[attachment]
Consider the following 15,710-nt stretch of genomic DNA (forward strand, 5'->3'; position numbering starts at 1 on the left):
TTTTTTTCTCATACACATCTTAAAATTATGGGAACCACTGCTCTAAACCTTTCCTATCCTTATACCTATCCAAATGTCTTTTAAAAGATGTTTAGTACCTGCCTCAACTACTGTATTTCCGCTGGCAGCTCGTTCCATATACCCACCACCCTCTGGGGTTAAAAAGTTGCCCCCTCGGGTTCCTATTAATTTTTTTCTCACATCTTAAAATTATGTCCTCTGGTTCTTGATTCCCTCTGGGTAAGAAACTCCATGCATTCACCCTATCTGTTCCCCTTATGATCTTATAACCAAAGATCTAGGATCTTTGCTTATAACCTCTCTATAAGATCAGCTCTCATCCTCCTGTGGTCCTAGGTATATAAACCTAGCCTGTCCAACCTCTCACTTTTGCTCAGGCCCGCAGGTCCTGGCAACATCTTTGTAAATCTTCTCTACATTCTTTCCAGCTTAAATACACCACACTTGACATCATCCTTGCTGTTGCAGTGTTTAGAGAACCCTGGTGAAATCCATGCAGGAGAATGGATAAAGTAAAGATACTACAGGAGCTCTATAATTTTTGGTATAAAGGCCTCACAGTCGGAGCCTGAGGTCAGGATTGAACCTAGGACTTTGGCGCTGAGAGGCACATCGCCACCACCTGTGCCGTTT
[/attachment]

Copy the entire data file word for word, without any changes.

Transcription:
Consider the following 15,710-nt stretch of genomic DNA (forward strand, 5'->3'; position numbering starts at 1 on the left):
TTTTTTTCTCATACACATCTTAAAATTATGGGAACCACTGCTCTAAACCTTTCCTATCCTTATACCTATCCAAATGTCTTTTAAAAGATGTTTAGTACCTGCCTCAACTACTGTATTTCCGCTGGCAGCTCGTTCCATATACCCACCACCCTCTGGGGTTAAAAAGTTGCCCCCTCGGGTTCCTATTAATTTTTTTCTCACATCTTAAAATTATGTCCTCTGGTTCTTGATTCCCTCTGGGTAAGAAACTCCATGCATTCACCCTATCTGTTCCCCTTATGATCTTATAACCAAAGATCTAGGATCTTTGCTTATAACCTCTCTATAAGATCAGCTCTCATCCTCCTGTGGTCCTAGGTATATAAACCTAGCCTGTCCAACCTCTCACTTTTGCTCAGGCCCGCAGGTCCTGGCAACATCTTTGTAAATCTTCTCTACATTCTTTCCAGCTTAAATACACCACACTTGACATCATCCTTGCTGTTGCAGTGTTTAGAGAACCCTGGTGAAATCCATGCAGGAGAATGGATAAAGTAAAGATACTACAGGAGCTCTATAATTTTTGGTATAAAGGCCTCACAGTCGGAGCCTGAGGTCAGGATTGAACCTAGGACTTTGGCGCTGAGAGGCACATCGCCACCACCTGTGCCGTTT